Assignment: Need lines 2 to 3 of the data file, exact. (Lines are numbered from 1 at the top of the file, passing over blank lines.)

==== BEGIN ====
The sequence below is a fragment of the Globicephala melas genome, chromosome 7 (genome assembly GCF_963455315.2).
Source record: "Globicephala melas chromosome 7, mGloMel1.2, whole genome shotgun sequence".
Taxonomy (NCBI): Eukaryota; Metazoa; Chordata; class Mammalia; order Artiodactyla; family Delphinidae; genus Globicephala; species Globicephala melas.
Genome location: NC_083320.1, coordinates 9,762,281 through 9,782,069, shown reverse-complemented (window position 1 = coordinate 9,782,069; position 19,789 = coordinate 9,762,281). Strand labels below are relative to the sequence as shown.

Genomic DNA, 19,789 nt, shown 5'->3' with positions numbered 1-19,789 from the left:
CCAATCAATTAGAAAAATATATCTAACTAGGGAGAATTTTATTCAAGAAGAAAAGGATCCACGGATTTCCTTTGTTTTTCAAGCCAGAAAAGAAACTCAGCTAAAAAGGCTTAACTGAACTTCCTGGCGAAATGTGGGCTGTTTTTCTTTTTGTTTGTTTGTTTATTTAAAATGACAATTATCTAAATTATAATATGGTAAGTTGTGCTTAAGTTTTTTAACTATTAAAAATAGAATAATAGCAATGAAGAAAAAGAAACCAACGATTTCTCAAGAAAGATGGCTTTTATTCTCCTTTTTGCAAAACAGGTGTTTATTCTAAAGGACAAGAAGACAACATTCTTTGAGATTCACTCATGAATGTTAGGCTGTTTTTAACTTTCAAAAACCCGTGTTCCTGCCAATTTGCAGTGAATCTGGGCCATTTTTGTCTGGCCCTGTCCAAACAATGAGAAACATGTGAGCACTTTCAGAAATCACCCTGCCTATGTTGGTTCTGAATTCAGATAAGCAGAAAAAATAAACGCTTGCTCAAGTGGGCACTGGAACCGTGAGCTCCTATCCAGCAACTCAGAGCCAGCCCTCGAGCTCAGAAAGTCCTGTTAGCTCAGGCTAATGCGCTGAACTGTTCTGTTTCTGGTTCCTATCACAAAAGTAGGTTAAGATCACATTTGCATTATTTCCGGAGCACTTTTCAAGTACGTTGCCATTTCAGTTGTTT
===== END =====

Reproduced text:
Source record: "Globicephala melas chromosome 7, mGloMel1.2, whole genome shotgun sequence".
Taxonomy (NCBI): Eukaryota; Metazoa; Chordata; class Mammalia; order Artiodactyla; family Delphinidae; genus Globicephala; species Globicephala melas.